A large National Institutes of Health grant will help a University of Wisconsin-La Crosse faculty member continue research with major medical implications, while training the next generation of scientists and healthcare professionals.
UW-L biology professor Scott Cooper received the approximately $338,000 grant in July, which will support his decade-long study that aims to understand how to prevent blood from clotting. Results could help prevent heart attacks and strokes, the first and third most common cause of death in the U.S.
In addition to health implications, the grant will also help pay for the up to 30 undergraduate students who join Cooper in his lab each semester to carry out the research. Cooper said his default answer when students ask to participate in his lab is, “yes.” Seniors train newer students. If students contribute to findings, they become co-authors on publications.
“Grants like Dr. Cooper’s provide significant financial support for students to actively participate in the innovation and discovery taking place through faculty’s research,” said Melissa Nielsen, UW-L director of research and sponsored programs.
It is important for UW-L faculty to do research, first and foremost, because of the experience it gives students, said Mark Sandheinrich, interim dean of UW-L’s College of Science and Health. Students learn skills like problem solving, critical thinking, working on a team, writing, presenting results, and more. Some experiences they wouldn’t be able to get in a classroom setting, yet they are critical to employers and when applying to graduate schools.
Tanner Tenpas started undergraduate research in Cooper’s lab while taking an introductory biology class. A senior this fall, he still remembers how intimidated he felt the first day. He was a non-traditional student attending college as a full-time paramedic. He was surrounded by academics — and a research project he didn’t fully understand.
Little by little, he developed an understanding— of the concept behind the research and the lab techniques. And he’s been able to apply this undergraduate research foundation in advanced-level science courses. Tenpas said the main thing undergraduate research has given him is confidence. Next summer he’ll be taking the Medical College Admission Test (MCAT), and will eventually apply to medical school to become a doctor.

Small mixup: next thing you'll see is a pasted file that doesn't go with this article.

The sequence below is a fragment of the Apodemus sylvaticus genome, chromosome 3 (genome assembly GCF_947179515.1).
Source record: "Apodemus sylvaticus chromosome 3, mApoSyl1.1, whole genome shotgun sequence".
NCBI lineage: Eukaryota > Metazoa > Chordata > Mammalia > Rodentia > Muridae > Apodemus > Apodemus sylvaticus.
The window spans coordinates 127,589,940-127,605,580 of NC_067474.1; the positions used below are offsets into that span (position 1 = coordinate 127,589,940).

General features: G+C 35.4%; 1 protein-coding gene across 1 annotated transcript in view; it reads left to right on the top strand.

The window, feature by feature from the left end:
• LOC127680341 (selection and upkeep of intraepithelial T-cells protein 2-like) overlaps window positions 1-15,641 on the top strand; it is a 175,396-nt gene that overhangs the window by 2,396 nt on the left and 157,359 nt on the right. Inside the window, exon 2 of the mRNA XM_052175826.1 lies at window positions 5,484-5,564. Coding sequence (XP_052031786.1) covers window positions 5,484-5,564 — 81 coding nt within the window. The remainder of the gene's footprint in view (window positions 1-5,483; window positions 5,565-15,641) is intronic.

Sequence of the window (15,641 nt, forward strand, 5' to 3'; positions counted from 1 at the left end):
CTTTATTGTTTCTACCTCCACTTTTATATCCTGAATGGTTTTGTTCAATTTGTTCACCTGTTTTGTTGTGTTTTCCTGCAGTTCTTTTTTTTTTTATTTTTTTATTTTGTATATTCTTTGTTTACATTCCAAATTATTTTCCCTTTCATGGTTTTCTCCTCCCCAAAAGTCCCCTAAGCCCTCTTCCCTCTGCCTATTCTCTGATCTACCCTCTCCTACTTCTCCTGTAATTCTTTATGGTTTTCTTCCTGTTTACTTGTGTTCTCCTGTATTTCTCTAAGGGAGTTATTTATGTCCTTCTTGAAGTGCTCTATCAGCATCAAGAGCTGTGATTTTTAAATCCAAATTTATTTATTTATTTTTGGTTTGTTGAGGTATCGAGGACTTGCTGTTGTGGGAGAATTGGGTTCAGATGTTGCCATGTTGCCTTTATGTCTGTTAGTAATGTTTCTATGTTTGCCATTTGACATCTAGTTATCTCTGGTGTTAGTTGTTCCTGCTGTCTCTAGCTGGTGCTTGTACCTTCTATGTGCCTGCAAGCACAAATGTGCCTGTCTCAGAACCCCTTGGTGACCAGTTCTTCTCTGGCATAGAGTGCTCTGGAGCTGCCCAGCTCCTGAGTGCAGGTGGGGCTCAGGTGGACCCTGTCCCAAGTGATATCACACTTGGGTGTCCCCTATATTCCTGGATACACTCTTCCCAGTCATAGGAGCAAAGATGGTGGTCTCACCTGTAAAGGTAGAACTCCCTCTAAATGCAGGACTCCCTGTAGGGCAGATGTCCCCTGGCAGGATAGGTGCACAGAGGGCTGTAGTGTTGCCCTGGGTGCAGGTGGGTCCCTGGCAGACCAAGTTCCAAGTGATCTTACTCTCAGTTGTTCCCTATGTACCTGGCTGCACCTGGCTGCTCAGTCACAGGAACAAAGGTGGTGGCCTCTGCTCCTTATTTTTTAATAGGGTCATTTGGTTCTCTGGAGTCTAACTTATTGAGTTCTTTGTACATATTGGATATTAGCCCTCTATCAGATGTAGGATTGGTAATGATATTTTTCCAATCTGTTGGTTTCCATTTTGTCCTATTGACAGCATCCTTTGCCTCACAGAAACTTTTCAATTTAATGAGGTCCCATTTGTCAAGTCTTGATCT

“When you start out, you see all these professors who are so good at what they do and are so knowledgeable. It’s hard to see where they came from,” he said. “Undergraduate research gave me confidence that anyone can start at the bottom and work their way up — it doesn’t take a genius to work in science.”
Research also allows faculty to stay engaged and current in their field, which they apply in classrooms, said Sandheinrich.
“I think of it this way, would you like to take piano lessons from someone who doesn’t play?” he asked. “That’s why we need to have faculty, even as full professors, engaged in original scholarship.”
Cooper collaborates with Mayo Clinic in Rochester, as well as several universities on the grant, including Harvard University, Colorado School of Mines, and University of Toronto. The collaborators have instruments that UW-L does not have access to, so they are able to run experiments on samples for Cooper. When they have results, the institutions will publish together.
“Some think innovation and discovery only happens at larger, research intensive universities, but predominantly undergraduate institutions like UW-L are also actively engaged in cutting-edge research,” said Nielsen. That’s critical to UW-L’s mission of student success, she added.
Cooper’s research aims to learn how ground squirrels prevent their blood from clotting when they hibernate. Answers to this question could lend insight into how to prevent blood clotting in humans, which could be used to treat human heart conditions and bleeding disorders.